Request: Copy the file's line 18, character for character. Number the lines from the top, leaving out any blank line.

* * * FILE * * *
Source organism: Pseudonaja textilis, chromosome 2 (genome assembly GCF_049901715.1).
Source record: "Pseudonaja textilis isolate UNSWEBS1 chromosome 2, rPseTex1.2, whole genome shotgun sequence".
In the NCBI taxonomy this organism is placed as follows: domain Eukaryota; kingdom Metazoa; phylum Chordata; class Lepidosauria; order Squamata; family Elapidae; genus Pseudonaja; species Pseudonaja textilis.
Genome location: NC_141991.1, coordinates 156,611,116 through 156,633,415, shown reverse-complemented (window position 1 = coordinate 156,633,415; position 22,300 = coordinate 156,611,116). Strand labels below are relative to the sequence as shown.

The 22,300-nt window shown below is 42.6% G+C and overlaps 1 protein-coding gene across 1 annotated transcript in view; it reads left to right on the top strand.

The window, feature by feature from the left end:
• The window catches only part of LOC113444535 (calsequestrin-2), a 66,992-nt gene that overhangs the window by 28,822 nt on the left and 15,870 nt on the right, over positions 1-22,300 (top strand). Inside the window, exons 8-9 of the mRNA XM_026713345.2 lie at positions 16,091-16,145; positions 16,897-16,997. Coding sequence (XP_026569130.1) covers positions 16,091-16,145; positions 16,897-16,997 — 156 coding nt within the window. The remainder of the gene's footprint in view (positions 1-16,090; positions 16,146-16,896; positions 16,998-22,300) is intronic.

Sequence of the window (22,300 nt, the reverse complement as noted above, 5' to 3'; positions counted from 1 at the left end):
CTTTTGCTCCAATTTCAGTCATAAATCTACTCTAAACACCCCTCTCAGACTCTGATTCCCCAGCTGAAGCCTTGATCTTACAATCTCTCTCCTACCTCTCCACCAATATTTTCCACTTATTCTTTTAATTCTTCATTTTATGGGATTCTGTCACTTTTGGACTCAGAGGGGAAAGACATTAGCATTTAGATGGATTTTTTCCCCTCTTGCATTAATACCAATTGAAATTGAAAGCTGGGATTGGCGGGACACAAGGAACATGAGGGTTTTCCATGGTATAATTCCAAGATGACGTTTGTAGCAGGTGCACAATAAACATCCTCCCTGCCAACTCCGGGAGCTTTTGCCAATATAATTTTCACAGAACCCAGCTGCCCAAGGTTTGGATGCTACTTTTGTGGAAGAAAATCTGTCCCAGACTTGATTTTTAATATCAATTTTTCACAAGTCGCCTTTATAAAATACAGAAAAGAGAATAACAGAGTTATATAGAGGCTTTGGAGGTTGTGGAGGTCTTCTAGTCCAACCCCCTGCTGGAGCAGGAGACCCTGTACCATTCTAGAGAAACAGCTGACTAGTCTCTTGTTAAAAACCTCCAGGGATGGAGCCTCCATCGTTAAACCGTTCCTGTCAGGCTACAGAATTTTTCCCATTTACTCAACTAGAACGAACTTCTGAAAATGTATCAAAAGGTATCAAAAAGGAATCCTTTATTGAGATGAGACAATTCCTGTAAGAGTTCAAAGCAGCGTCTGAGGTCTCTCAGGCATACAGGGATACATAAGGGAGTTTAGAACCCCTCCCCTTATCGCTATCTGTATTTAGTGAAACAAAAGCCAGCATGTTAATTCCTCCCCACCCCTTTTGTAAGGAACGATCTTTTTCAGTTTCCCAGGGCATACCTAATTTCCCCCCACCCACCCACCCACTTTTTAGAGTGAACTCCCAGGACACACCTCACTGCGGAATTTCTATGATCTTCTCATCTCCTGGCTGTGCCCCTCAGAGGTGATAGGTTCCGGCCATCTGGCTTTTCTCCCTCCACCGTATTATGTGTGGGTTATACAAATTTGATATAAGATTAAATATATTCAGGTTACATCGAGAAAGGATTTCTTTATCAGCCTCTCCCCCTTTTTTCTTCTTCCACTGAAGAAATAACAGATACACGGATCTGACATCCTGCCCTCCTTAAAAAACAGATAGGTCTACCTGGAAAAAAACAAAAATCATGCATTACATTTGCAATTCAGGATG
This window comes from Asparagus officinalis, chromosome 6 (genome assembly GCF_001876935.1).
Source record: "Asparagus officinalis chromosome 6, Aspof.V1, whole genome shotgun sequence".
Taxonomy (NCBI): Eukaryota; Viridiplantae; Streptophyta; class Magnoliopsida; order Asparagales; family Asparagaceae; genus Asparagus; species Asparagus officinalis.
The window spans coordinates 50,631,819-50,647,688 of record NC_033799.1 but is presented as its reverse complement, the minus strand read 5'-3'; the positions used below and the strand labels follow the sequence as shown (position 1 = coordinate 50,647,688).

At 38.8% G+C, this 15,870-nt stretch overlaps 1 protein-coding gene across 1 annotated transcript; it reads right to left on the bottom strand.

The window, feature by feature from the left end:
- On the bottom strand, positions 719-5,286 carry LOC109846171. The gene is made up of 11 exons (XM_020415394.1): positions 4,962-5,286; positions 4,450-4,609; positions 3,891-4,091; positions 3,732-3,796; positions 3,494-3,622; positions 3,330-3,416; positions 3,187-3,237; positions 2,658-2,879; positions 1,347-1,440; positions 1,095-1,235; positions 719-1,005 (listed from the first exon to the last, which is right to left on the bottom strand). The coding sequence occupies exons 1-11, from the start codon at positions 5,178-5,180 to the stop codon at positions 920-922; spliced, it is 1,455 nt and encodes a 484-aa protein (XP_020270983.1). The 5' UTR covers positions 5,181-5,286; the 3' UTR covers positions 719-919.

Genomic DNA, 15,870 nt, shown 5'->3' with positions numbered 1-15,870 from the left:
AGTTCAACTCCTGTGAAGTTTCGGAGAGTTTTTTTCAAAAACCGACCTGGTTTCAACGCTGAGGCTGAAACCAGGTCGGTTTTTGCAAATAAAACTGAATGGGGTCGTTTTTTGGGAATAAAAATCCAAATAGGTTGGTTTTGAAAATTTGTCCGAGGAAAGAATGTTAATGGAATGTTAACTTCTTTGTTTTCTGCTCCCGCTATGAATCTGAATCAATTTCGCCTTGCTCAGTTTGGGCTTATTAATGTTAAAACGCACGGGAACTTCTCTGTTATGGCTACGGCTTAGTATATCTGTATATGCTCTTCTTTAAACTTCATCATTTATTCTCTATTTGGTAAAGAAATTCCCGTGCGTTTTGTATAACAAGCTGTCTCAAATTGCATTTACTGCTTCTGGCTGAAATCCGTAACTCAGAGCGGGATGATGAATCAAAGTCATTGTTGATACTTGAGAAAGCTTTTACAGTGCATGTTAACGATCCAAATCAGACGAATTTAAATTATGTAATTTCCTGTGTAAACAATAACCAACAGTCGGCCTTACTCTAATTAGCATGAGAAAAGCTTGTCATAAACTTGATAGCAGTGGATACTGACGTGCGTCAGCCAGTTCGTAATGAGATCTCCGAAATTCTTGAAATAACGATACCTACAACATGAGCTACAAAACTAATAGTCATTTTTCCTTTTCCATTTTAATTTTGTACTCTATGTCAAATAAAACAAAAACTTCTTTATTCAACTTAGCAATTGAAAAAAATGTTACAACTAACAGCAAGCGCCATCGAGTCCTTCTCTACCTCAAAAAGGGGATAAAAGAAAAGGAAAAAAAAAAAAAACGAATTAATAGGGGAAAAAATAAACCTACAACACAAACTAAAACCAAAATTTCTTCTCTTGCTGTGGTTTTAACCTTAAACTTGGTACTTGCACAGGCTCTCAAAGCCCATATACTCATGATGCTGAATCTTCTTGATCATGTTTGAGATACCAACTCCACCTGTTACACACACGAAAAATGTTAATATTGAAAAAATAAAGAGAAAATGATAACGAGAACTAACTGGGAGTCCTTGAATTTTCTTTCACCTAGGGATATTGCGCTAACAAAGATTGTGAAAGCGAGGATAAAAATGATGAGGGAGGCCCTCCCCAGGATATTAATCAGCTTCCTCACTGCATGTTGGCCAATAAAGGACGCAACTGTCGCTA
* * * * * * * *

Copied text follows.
AGTTCAACTCCTGTGAAGTTTCGGAGAGTTTTTTTCAAAAACCGACCTGGTTTCAACGCTGAGGCTGAAACCAGGTCGGTTTTTGCAAATAAAACTGAATGGGGTCGTTTTTTGGGAATAAAAATCCAAATAGGTTGGTTTTGAAAATTTGTCCGAGGAAAGAATGTTAATGGAATGTTAACTTCTTTGTTTTCTGCTCCCGCTATGAATCTGAATCAATTTCGCCTTGCTCAGTTTGGGCTTATTAATGTTAAAACGCACGGGAACTTCTCTGTTATGGCTACGGCTTAGTATATCTGTATATGCTCTTCTTTAAACTTCATCATTTATTCTCTATTTGGTAAAGAAATTCCCGTGCGTTTTGTATAACAAGCTGTCTCAAATTGCATTTACTGCTTCTGGCTGAAATCCGTAACTCAGAGCGGGATGATGAATCAAAGTCATTGTTGATACTTGAGAAAGCTTTTACAGTGCATGTTAACGATCCAAATCAGACGAATTTAAATTATGTAATTTCCTGTGTAAACAATAACCAACAGTCGGCCTTACTCTAATTAGCATGAGAAAAGCTTGTCATAAACTTGATAGCAGTGGATACTGACGTGCGTCAGCCAGTTCGTAATGAGATCTCCGAAATTCTTGAAATAACGATACCTACAACATGAGCTACAAAACTAATAGTCATTTTTCCTTTTCCATTTTAATTTTGTACTCTATGTCAAATAAAACAAAAACTTCTTTATTCAACTTAGCAATTGAAAAAAATGTTACAACTAACAGCAAGCGCCATCGAGTCCTTCTCTACCTCAAAAAGGGGATAAAAGAAAAGGAAAAAAAAAAAAAACGAATTAATAGGGGAAAAAATAAACCTACAACACAAACTAAAACCAAAATTTCTTCTCTTGCTGTGGTTTTAACCTTAAACTTGGTACTTGCACAGGCTCTCAAAGCCCATATACTCATGATGCTGAATCTTCTTGATCATGTTTGAGATACCAACTCCACCTGTTACACACACGAAAAATGTTAATATTGAAAAAATAAAGAGAAAATGATAACGAGAACTAACTGGGAGTCCTTGAATTTTCTTTCACCTAGGGATATTGCGCTAACAAAGATTGTGAAAGCGAGGATAAAAATGATGAGGGAGGCCCTCCCCAGGATATTAATCAGCTTCCTCACTGCATGTTGGCCAATAAAGGACGCAACTGTCGCTA